8. Al this put together points to intentional action.

    March 25, 2014 at 9:31 am | Report abuse | Reply
    • michael

      If there communications and radar and everything had failed at night 12000 ft and know radar above clouds they probally didnt know where they were heading

      March 25, 2014 at 9:22 pm | Report abuse | Reply
  7. michael

    Just one question we have all this great technology but still know one is smart enough to put a floatation device on the black boxes and make them salt water activated

    March 25, 2014 at 9:16 pm | Report abuse | Reply
  8. Steve Webb


    March 25, 2014 at 10:04 pm | Report abuse | Reply
  9. logicandreason

    Just heard you where leaving. Ha. How sweet it is.

    March 26, 2014 at 9:43 am | Report abuse | Reply
  10. compusa

    Now in Brazil a small Two-engined airplane disappear with five people on board in the Amazon Jungle like the Malaysia they still looking for the plane after "9 DAYS" ??? (Using the same Orion P8) That's not the time to install something to protect us a little better???

    March 27, 2014 at 9:47 pm | Report abuse | Reply
  11. sylevine

    We Can Proactively Prevent Crashes Like MH370 & Enhance Air Safety and Economy of Flight

    At the end of World War 2 a number of Air Force veterans got jobs at the FAA. The Air Force had been using military radar for tracking aircraft. They came in and pushed the FAA to enhance their system which was visual at that time. They added Radar like the military. So that the present Air Traffic Control (ATC) and management system came out of the military technology. The airlines, aircraft manufacturer, pilots don’t pay for the ATC system or GPS. The ATC system uses radar to record aircraft position and radio to record conversations with the pilots and controllers (the recordings are not considered private). The tradition ATC infrastructure, has already been accomplished with technology that came out of the military. The airlines don't pay for the tracking radars or the cost of GPS. It is a hole in the present aviation system that the airlines, aircraft manufacturer and pilots, out of fear of liability, have put a “private” around the Digital Flight Data Recorder (DFDR) information
    being recorded in the aircraft have prevented that critical safety data from being used in real-time.
    In this modern day of lots of International Travel and global economy the digital flight data recorder data should be telemetered to the ground in real-time and used to track the aircraft and prevent crashes. It can be done every second. The memory requirement for all aircraft flying on a single day presently fit on the memory of a single lap-top computer. Converting to real-time digital flight data recording can save billions of dollars and make flying safer and nations more secure (preventing 9/11 alone would have more than paid for the system). We owe it to all that have died in fatal crashes that could have been prevented to fix the system and break down the political barrier walls that have allowed for a host of fatal crashes that were preventable (eg : decompression, rogue piloting, etc.).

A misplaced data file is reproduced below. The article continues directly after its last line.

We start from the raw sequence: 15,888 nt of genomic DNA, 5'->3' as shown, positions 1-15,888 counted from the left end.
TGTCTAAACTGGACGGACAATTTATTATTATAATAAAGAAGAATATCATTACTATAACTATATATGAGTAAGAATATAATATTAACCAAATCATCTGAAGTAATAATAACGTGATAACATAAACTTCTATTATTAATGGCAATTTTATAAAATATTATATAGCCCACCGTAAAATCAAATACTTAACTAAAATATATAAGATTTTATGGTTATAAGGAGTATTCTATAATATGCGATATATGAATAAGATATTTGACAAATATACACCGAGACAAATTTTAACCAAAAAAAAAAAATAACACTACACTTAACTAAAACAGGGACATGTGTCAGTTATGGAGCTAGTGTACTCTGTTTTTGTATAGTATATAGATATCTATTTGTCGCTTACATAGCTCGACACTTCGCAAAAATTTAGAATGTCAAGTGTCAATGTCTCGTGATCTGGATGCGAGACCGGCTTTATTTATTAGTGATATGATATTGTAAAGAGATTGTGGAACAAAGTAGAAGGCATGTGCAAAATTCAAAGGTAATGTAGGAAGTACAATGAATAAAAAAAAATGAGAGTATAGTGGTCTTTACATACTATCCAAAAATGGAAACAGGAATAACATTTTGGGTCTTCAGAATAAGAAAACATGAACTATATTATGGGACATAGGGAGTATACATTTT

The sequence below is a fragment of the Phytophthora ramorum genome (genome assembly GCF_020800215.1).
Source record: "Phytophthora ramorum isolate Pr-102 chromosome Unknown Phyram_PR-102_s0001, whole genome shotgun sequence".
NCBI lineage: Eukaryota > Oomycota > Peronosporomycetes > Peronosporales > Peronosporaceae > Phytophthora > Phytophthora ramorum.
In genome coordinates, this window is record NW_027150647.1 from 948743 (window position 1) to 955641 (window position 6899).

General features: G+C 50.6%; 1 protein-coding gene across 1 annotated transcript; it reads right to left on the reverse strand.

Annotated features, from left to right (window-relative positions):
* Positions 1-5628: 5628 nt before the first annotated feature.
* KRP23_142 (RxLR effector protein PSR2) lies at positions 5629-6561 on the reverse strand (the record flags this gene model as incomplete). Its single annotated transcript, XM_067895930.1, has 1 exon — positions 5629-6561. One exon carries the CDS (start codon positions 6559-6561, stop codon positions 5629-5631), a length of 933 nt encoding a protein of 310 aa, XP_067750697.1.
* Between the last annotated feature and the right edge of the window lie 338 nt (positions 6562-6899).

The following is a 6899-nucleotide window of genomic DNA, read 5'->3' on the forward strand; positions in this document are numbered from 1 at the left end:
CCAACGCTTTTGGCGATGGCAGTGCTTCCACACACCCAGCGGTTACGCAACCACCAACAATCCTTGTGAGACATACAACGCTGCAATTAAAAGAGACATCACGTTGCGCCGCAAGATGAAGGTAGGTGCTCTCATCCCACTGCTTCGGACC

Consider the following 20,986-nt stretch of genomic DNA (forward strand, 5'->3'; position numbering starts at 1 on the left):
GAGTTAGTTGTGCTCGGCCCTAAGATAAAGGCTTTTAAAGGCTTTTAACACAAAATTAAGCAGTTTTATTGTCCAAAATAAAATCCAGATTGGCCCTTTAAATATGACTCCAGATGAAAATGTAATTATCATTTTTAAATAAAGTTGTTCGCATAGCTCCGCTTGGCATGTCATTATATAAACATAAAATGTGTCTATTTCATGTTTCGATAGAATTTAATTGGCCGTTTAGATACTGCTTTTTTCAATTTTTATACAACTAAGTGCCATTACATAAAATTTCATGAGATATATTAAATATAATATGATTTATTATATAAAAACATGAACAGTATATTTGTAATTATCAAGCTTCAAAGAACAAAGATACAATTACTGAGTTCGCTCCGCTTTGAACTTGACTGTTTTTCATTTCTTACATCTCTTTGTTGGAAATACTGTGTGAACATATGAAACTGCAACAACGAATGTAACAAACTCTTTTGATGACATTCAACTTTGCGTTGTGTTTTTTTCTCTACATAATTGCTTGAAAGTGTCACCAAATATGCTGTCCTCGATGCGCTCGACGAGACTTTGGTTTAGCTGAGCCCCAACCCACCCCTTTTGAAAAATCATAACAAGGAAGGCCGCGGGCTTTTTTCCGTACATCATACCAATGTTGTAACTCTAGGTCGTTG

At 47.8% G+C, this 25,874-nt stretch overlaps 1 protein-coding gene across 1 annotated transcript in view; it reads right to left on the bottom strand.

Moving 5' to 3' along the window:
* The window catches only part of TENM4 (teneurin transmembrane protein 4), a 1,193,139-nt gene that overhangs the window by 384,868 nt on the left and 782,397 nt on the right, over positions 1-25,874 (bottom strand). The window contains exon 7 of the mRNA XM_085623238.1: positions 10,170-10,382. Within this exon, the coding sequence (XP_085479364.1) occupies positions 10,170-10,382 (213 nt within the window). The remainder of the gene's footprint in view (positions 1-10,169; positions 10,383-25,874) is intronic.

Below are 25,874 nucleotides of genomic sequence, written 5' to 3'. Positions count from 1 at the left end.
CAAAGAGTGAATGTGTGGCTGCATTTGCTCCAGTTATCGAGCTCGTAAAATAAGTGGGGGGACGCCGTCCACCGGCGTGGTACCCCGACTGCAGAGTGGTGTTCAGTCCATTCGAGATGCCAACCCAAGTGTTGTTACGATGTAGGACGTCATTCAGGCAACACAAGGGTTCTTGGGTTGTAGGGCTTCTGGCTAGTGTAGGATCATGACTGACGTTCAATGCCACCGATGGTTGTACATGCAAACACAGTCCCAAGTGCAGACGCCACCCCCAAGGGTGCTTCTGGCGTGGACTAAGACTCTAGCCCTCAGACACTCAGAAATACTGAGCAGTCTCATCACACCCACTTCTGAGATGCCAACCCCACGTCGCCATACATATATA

You don’t see or hear anyone in the media discussing this even though this is the right way to do total air system recording. I firmly believe that if those former AF ATC people in 1946 would have had the information and global high bandwidth communication technology (computers and satellites) that we have today it would have been already been done. The bandwidth of military satellite communication systems are over ten times that the ACARS commercial system. The GPS system of satellites was put up by the military and resisted by the FAA which was pushing Omega (100 times less accurate than GPS). Luckily for all involved that Air Force was able to get the GPS system funded and operational as a precision bombing system without FAA help. Those AF ATC 1946 veterans using radar dramatically stopped air crashes and we can update the system to a 21st century Air Traffic Control System (21CATCS). Both China and the US have the technology and capability to put an end to this political problem and fix the system. Always remember that the remote flight recorder, data streaming black box, can be used in the present autopsy mode but proactively it can also be used to actively prevent fatal crashes (see: web the site safelander). We owe fixing the system to all those who have died in needless crashes that could have been prevented by proactively using the digital flight recorder information in real-time.
    It should be noted that the US objected to flight data recorders and that technology came out of Australia and Australia was the first nation to require flight recorders on carrier aircraft. The aircraft tracking radar came out of England. It was used to track the German war planes.

    April 2, 2014 at 10:18 am | Report abuse | Reply